Kissing Holy Objects
By Ariel Scheib
Although kissing holy objects is not a religious obligation,
it is a widespread practice among Jews. In the Torah,
a kiss was deemed more than a welcoming. To kiss a holy object displays
veneration. This symbolically represents one’s devotion to Judaism
and loyalty to God. Examples
of kissing holy objects include:
• The two ends of
the atarah of the tallit
are kissed just before putting on the prayer shawl.
• The tefillin are kissed when taken out and
returned to their bag.
• The tzitzit (fringes) are kissed at the end
of Baruch she-Amar and during the recitation of the Shema.
• The curtain of the ark (parochet) is kissed
before opening and after closing (when the Torah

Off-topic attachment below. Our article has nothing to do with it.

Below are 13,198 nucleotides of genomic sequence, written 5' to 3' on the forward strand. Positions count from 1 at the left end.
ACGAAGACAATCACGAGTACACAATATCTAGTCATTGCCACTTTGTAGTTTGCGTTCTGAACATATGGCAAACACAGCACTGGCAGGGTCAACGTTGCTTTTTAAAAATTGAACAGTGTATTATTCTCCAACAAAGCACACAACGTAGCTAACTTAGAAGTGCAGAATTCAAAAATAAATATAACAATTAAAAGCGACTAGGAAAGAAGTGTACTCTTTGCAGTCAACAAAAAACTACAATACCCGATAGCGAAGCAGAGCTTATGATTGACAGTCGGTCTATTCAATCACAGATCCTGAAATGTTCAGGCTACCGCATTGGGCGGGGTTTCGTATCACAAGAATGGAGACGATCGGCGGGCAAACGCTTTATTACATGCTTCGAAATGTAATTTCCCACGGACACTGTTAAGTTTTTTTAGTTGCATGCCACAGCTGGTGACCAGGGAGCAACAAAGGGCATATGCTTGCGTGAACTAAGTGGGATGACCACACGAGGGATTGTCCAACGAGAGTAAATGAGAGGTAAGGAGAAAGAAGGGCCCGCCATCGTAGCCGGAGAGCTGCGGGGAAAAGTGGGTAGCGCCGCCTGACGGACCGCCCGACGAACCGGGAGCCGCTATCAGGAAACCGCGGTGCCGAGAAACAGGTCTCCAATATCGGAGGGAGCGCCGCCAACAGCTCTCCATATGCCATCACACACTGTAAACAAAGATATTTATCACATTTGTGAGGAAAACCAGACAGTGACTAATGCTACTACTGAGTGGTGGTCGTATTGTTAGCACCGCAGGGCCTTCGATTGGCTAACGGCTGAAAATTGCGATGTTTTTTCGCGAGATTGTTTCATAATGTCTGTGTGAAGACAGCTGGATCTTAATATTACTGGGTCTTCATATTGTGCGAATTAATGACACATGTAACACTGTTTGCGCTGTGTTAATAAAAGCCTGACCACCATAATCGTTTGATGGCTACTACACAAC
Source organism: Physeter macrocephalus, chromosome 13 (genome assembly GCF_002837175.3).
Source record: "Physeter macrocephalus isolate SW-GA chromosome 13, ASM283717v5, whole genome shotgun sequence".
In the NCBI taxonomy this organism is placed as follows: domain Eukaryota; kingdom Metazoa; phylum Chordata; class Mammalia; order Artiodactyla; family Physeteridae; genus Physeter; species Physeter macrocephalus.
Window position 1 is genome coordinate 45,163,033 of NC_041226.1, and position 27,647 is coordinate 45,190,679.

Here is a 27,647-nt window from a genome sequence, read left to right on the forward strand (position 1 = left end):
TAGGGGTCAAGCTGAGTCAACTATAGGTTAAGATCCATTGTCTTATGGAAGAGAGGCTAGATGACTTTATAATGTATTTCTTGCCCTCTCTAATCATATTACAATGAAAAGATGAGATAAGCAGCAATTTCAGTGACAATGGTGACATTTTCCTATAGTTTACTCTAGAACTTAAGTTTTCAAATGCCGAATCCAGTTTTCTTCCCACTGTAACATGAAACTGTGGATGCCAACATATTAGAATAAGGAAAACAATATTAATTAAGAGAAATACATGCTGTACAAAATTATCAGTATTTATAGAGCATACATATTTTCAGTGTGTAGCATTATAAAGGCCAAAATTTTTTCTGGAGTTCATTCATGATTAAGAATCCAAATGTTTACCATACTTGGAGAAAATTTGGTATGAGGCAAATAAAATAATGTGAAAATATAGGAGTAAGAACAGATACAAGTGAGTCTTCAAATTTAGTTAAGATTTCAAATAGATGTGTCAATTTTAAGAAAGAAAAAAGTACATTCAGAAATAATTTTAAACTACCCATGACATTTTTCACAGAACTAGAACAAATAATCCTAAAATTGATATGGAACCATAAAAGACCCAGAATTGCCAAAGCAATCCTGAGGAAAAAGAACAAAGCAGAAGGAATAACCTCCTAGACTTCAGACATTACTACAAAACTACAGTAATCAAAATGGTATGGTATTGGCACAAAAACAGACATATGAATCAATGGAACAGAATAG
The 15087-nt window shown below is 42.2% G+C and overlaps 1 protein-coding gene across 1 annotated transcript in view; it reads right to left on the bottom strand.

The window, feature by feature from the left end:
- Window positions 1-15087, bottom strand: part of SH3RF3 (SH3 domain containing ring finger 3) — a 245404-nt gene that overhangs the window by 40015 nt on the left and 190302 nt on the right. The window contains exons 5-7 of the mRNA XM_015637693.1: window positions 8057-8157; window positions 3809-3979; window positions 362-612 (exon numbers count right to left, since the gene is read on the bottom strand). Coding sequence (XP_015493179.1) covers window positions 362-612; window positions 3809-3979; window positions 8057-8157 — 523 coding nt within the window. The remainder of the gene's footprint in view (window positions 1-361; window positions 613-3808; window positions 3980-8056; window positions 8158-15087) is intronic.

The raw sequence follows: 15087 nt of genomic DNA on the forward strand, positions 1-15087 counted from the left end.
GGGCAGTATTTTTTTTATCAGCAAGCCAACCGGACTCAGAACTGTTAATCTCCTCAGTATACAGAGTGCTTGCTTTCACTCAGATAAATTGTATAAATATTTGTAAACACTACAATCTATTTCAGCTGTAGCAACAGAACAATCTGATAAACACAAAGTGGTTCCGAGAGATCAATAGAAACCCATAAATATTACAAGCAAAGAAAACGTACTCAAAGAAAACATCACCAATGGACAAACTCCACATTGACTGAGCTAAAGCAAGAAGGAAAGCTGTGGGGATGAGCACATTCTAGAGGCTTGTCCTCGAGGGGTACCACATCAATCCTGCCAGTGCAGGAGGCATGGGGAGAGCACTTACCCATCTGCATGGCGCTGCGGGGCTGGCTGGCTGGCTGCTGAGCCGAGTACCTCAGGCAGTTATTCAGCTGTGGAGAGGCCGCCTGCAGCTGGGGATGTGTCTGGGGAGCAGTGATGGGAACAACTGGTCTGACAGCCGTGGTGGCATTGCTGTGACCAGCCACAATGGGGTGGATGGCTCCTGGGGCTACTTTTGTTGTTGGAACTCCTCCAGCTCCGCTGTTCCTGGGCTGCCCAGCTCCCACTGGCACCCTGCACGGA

is taken out and then returned).
• The Torah mantle is kissed when it passes by
in procession in the synagogue.
• The Torah scroll is kissed before one recites
the blessings over it, either with the intermediary
of the edge of the tallit or the sash used to tie the
scroll together, but never with the bare hand.
• A siddur (prayer book) and Chumash
are kissed before putting them away; they also are kissed if accidentally
dropped on the floor.
• The mezuzah
on the doorpost is kissed when entering or leaving a house.
Sources: Eisenberg, Ronald L. The
JPS Guide to Jewish Traditions. PA:
Jewish Publication Society, 2004; Kolatch,
Alfred J. The
Jewish Book of Why/The Second Jewish Book
of Why. NY: Jonathan
David Publishers, 1989.